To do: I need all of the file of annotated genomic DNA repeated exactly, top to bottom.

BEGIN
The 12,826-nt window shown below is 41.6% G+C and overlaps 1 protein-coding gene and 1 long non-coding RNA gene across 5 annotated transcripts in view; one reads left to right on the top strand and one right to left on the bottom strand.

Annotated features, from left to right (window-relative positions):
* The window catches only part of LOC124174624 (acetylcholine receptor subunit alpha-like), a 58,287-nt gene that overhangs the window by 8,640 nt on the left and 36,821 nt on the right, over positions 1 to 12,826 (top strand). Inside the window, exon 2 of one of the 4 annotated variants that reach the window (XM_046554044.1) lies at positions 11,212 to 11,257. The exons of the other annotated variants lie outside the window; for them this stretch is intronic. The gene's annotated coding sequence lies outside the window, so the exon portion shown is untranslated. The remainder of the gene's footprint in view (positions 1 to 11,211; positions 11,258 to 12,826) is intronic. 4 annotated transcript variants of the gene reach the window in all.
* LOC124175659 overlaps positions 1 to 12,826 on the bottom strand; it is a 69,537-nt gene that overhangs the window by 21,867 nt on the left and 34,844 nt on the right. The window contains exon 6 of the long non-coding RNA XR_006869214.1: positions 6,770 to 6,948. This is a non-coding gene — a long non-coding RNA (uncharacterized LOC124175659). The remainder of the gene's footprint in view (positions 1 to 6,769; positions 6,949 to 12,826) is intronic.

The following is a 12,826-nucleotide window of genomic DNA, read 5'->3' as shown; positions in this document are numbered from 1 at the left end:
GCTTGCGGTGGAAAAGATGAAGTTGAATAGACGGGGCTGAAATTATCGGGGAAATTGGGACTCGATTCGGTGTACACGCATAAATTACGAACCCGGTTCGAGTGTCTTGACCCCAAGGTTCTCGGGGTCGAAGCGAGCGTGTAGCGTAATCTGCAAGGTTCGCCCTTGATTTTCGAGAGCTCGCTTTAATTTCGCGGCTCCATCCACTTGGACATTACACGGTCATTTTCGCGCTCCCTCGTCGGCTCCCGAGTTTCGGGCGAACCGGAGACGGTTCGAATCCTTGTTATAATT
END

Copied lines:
The 12,826-nt window shown below is 41.6% G+C and overlaps 1 protein-coding gene and 1 long non-coding RNA gene across 5 annotated transcripts in view; one reads left to right on the top strand and one right to left on the bottom strand.

Annotated features, from left to right (window-relative positions):
* The window catches only part of LOC124174624 (acetylcholine receptor subunit alpha-like), a 58,287-nt gene that overhangs the window by 8,640 nt on the left and 36,821 nt on the right, over positions 1 to 12,826 (top strand). Inside the window, exon 2 of one of the 4 annotated variants that reach the window (XM_046554044.1) lies at positions 11,212 to 11,257. The exons of the other annotated variants lie outside the window; for them this stretch is intronic. The gene's annotated coding sequence lies outside the window, so the exon portion shown is untranslated. The remainder of the gene's footprint in view (positions 1 to 11,211; positions 11,258 to 12,826) is intronic. 4 annotated transcript variants of the gene reach the window in all.
* LOC124175659 overlaps positions 1 to 12,826 on the bottom strand; it is a 69,537-nt gene that overhangs the window by 21,867 nt on the left and 34,844 nt on the right. The window contains exon 6 of the long non-coding RNA XR_006869214.1: positions 6,770 to 6,948. This is a non-coding gene — a long non-coding RNA (uncharacterized LOC124175659). The remainder of the gene's footprint in view (positions 1 to 6,769; positions 6,949 to 12,826) is intronic.

The following is a 12,826-nucleotide window of genomic DNA, read 5'->3' as shown; positions in this document are numbered from 1 at the left end:
GCTTGCGGTGGAAAAGATGAAGTTGAATAGACGGGGCTGAAATTATCGGGGAAATTGGGACTCGATTCGGTGTACACGCATAAATTACGAACCCGGTTCGAGTGTCTTGACCCCAAGGTTCTCGGGGTCGAAGCGAGCGTGTAGCGTAATCTGCAAGGTTCGCCCTTGATTTTCGAGAGCTCGCTTTAATTTCGCGGCTCCATCCACTTGGACATTACACGGTCATTTTCGCGCTCCCTCGTCGGCTCCCGAGTTTCGGGCGAACCGGAGACGGTTCGAATCCTTGTTATAATT